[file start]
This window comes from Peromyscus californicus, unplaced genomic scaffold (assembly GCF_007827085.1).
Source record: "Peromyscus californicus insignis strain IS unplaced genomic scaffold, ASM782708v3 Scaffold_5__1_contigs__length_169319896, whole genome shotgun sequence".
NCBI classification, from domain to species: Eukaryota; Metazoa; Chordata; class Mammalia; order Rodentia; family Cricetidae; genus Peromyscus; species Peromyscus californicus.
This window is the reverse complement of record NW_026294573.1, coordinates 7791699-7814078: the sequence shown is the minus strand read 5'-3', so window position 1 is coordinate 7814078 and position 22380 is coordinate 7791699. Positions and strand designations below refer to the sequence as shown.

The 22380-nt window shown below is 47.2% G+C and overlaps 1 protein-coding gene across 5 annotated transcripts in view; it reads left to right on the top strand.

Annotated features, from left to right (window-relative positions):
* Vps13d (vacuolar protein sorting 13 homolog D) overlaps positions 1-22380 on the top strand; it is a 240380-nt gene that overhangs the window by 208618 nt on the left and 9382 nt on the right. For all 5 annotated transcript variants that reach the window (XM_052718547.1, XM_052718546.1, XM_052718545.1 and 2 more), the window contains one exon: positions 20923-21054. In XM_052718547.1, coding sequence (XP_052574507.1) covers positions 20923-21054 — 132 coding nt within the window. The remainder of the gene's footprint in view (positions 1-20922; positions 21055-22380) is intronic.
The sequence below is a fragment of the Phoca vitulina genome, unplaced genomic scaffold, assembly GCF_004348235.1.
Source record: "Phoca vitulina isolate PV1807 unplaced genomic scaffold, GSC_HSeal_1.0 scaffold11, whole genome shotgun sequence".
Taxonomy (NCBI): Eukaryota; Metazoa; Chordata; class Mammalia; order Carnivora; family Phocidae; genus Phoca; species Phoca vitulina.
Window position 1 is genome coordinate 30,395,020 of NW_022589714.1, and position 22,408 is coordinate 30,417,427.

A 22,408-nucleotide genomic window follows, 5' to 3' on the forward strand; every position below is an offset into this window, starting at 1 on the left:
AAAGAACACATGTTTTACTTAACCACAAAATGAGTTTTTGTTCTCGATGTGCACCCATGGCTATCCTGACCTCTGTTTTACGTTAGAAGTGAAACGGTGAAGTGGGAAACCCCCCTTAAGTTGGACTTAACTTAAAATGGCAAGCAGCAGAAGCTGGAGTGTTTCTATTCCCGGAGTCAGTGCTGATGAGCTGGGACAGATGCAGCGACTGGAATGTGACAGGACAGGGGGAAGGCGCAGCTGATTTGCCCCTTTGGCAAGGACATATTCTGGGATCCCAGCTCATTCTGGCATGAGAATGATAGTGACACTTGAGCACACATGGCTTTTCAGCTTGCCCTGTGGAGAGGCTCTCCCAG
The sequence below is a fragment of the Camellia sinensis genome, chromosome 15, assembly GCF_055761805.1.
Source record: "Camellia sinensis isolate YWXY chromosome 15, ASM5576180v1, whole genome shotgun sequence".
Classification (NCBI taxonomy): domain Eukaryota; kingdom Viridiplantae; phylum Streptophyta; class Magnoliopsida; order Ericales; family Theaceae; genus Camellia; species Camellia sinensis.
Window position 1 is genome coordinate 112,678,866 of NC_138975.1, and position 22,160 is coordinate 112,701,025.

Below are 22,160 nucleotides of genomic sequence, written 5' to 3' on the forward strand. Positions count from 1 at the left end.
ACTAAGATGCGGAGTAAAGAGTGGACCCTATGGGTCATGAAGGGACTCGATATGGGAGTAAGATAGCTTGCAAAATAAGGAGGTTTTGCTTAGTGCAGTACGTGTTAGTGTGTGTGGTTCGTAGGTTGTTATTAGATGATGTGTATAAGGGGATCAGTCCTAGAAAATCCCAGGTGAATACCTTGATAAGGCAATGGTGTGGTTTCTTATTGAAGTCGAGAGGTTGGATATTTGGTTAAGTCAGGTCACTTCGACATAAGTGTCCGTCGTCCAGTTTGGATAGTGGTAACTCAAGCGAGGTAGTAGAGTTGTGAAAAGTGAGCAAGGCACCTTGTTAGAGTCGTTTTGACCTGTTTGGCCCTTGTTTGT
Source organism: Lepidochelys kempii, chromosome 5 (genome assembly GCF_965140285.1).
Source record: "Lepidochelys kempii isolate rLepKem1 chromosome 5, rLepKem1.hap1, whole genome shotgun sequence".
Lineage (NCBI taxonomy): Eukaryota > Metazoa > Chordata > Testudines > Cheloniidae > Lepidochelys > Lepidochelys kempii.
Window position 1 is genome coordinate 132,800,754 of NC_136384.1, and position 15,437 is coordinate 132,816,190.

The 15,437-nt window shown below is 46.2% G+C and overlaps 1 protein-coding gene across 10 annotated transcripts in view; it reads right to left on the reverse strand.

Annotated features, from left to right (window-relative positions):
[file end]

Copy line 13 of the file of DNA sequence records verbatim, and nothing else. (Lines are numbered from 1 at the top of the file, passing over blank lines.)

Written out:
AAAGAACACATGTTTTACTTAACCACAAAATGAGTTTTTGTTCTCGATGTGCACCCATGGCTATCCTGACCTCTGTTTTACGTTAGAAGTGAAACGGTGAAGTGGGAAACCCCCCTTAAGTTGGACTTAACTTAAAATGGCAAGCAGCAGAAGCTGGAGTGTTTCTATTCCCGGAGTCAGTGCTGATGAGCTGGGACAGATGCAGCGACTGGAATGTGACAGGACAGGGGGAAGGCGCAGCTGATTTGCCCCTTTGGCAAGGACATATTCTGGGATCCCAGCTCATTCTGGCATGAGAATGATAGTGACACTTGAGCACACATGGCTTTTCAGCTTGCCCTGTGGAGAGGCTCTCCCAG